Ethical Hacking is Essential to Fighting Cyber Crime


Not all hackers are criminals. In fact, ethical hackers – security experts who infiltrate networks and computer systems with authorization from their owners – are increasingly being hired to identify vulnerabilities in cyber security systems, and helping organizations stop cyber crime before the attacks happen.

The need for ethical hackers is rising alongside increasing waves of cyber crime. According to  Accenture’s recent State of Cybersecurity Resilience report, cyber security attacks grew 31% between 2020 and 2021, with organizations receiving 270 attacks in 2021. IBM’s “Cost Of Data Breach Report,” published last year, found that such breaches cost businesses an average of $4.24 million USD, the highest recorded in the report’s 17-year history. 

According to, an ethical hacker’s job consists of three main roles:

  • Assessing security: Periodic assessments that include seeking vulnerabilities and suggesting ways to reduce risks
  • Threat modeling: Identifying what areas to focus on when securing the system (evolves alongside new applications and circumstances)
  • Documentation: Reporting findings with clear, well-written documentation

Ethical Hackers Say Industrial Sector Must Evolve on Cyber Security

One area where ethical hackers are increasingly needed is the industrial sector. As ComputerWeekly reported, a team of ethical hackers from the Netherlands recently won the Pwn2Own international hacker contest for spotting weaknesses in a number of industrial control systems. With the industrial sector currently undergoing a digital revolution, such vulnerabilities could potentially unleash wide-scale security breaches.

The ethical hackers, Daan Keuper and Thijs Alkemade, who won the same contest last year for identifying weaknesses in a widely-used teleconferencing platform, unearthed five vulnerabilities in applications used to manage systems or control communication. What they discovered revealed that the industrial sector’s tradition of separating IT and OT networks is no longer sustainable, since machines and equipment in a digitized industrial controls system will all be connected.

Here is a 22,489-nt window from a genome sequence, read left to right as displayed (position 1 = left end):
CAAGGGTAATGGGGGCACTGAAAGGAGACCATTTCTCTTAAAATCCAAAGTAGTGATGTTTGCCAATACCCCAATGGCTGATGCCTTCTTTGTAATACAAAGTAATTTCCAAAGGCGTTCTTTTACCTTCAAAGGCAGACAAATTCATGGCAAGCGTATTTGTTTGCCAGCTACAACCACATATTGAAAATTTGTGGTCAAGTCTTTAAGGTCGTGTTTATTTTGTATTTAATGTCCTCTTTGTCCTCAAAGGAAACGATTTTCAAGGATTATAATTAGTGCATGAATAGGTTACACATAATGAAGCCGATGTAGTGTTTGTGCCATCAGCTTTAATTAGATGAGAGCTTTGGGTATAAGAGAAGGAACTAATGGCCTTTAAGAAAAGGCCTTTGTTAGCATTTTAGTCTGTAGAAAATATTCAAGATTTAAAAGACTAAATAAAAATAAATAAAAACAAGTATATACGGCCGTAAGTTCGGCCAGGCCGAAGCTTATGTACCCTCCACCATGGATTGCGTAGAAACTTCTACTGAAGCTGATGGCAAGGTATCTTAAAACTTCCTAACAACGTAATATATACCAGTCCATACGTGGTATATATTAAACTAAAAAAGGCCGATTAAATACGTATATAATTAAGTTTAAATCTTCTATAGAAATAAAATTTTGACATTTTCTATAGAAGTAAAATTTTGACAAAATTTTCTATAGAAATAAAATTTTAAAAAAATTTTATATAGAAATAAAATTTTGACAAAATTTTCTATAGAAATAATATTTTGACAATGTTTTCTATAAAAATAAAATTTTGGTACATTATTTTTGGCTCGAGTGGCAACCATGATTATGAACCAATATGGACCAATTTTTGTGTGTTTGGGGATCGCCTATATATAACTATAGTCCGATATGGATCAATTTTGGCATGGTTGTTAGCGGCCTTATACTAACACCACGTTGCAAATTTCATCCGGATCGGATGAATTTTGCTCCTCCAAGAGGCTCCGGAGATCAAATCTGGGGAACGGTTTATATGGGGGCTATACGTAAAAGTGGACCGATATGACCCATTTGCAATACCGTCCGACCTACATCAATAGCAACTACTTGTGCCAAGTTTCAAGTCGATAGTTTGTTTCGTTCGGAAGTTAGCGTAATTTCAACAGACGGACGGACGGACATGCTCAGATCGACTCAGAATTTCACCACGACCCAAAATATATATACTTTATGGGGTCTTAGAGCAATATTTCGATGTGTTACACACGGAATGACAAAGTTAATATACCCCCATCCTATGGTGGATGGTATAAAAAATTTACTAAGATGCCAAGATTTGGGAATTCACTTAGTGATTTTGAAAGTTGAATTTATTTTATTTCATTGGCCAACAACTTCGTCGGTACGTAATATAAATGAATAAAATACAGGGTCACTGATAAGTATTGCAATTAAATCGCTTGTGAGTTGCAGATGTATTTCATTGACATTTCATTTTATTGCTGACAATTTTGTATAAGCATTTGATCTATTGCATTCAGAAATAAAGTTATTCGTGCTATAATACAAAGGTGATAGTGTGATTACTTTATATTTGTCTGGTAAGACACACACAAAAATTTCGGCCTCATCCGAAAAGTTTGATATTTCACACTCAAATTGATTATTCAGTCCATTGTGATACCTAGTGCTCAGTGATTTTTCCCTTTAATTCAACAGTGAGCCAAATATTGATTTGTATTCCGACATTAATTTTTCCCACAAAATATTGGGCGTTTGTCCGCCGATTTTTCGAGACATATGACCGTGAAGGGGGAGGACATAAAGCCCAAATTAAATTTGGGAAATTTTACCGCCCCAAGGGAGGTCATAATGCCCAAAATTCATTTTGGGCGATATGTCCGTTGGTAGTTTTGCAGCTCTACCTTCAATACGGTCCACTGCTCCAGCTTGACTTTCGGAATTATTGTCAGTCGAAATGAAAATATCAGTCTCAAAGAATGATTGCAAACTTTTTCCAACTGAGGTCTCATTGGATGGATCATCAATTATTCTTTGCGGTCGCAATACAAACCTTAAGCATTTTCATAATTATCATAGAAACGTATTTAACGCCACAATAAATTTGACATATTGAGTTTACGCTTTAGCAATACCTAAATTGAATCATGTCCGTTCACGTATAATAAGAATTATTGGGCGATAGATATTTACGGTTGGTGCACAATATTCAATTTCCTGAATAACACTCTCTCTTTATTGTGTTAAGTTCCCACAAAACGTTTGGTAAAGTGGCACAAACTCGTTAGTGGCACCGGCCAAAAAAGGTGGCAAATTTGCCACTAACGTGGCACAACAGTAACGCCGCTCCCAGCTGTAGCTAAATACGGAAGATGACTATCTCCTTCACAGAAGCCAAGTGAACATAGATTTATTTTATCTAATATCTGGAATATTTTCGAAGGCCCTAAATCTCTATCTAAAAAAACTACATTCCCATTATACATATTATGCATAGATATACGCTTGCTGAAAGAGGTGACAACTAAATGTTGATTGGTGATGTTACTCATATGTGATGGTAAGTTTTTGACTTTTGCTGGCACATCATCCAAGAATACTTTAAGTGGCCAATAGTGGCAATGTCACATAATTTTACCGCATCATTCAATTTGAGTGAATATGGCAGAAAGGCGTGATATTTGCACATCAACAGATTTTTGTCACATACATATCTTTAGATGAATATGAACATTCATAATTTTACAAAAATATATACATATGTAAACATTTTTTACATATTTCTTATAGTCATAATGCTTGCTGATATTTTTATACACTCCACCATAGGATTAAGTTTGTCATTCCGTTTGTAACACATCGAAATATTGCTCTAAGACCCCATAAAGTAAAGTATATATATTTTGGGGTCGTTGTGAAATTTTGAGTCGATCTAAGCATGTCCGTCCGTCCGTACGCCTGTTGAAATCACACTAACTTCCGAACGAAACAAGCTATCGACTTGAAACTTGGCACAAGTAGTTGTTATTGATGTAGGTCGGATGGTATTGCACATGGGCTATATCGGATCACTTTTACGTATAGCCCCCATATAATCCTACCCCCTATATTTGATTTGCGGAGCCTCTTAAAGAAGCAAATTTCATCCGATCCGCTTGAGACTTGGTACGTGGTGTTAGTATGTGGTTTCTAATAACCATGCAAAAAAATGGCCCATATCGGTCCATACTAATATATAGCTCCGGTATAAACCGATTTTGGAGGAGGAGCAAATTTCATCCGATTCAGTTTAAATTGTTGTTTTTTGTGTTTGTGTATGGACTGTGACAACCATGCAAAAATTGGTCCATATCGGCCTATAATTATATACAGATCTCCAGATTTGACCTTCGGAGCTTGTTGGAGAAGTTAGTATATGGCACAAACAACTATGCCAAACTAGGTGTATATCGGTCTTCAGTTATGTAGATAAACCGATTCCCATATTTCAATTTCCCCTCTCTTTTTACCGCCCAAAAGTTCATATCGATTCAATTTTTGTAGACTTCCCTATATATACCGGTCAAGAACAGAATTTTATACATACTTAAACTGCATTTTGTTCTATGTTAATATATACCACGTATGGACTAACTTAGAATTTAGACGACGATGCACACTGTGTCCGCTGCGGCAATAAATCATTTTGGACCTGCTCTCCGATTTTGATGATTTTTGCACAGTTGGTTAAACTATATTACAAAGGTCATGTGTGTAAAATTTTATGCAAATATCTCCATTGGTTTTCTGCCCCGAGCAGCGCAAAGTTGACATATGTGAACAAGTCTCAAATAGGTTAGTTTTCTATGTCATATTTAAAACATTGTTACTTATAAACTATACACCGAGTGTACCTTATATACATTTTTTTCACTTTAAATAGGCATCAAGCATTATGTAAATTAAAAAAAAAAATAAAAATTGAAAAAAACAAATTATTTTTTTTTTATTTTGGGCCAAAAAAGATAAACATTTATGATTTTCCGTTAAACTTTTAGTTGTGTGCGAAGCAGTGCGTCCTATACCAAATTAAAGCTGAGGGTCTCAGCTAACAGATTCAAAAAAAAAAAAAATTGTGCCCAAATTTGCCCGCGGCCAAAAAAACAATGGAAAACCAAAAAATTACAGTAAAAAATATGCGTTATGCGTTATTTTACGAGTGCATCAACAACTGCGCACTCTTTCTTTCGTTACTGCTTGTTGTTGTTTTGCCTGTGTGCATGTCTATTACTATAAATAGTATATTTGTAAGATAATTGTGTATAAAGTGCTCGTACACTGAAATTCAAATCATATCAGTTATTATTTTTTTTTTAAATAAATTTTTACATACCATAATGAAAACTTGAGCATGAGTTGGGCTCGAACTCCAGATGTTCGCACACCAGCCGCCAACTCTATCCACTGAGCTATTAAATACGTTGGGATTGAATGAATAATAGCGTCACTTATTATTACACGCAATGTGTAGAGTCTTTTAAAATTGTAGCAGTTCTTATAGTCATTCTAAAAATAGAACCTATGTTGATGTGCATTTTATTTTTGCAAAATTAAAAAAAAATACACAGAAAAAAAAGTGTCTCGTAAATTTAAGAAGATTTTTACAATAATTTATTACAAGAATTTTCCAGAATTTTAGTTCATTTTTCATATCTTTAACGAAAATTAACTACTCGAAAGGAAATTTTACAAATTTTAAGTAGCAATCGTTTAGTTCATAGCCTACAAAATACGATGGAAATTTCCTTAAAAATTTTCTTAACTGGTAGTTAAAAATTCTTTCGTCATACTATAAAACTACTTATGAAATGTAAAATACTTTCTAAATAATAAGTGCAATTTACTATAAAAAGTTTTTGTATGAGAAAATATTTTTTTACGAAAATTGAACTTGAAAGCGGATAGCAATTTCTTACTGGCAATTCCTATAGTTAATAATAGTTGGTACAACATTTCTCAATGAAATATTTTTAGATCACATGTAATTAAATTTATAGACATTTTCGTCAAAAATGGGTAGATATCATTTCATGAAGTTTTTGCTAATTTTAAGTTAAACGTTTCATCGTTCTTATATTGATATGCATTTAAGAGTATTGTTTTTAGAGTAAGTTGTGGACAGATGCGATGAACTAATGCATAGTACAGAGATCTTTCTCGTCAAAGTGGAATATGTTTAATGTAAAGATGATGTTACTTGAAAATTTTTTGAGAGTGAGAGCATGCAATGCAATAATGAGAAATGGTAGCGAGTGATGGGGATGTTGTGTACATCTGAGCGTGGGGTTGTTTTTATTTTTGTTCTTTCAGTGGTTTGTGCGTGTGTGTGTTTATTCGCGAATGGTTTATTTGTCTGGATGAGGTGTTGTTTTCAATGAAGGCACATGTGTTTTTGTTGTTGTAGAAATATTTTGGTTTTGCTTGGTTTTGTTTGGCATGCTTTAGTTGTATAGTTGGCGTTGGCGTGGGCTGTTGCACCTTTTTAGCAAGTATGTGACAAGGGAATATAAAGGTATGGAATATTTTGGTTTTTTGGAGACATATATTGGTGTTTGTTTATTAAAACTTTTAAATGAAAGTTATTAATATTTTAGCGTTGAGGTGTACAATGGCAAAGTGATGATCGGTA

The industry will not easily solve this problem. Much of today’s machines and equipment are old and ill-equipped to handle modern security needs. Moreover, the IT network typically acts as the primary security source. Once breached, the OT network vulnerabilities make it “relatively easy to take over machines, modify processes or bring the whole thing to a standstill – with far-reaching consequences,” Alkemade told ComputerWeekly.

Keuper compared current security strategies to a castle surrounded by a moat, wall, and gates. 

“That works really well if you only have one or two drawbridges, because you can guard them well,” he said. “But in today’s digital networks, you have like a thousand drawbridges. That’s impossible to monitor or secure.” 

What can the industrial sector do to make their networks more secure? According to Alkemade and Keuper, IT and OT network professionals must start working together to better understand security needs. Because IT and OT have conflicting interests, with IT prioritizing confidentiality and OT prioritizing availability, the hackers concluded that this will require the industry’s culture to evolve.

As systems and networks become more connected, cyber crime is guaranteed to get worse. Is your organization aware of all the potential vulnerabilities in its network? Consider hiring ethical hackers or training your technical team to find them.

Supporting IT Departments

Aimed to assist businesses understand the weak points in their cyber security infrastructure, Hacking Your Company: Ethical Solutions to Defeat Cyber Attacks is an eight-course program from IEEE. It is ideal for mid/advanced technical professionals across all industries in IT, computer science, and related fields, as well as executives who need a working knowledge of ethical hacking.

Contact an IEEE Account Specialist today to learn more about training your organization using this course program.

Interested in learning more about this topic for yourself? Visit the IEEE Learning Network (ILN) today!


Loohuis, Kim. (31 May 2022). Industrial systems not safe for the future, say Dutch ethical hackers.

Indeed Editorial Team. (17 May 2022). How To Become an Ethical Hacker (2022 Guide). Indeed.

(2021). State of Cybersecurity Resilience 2021: How aligning security and the business creates cyber resilience. Accenture.

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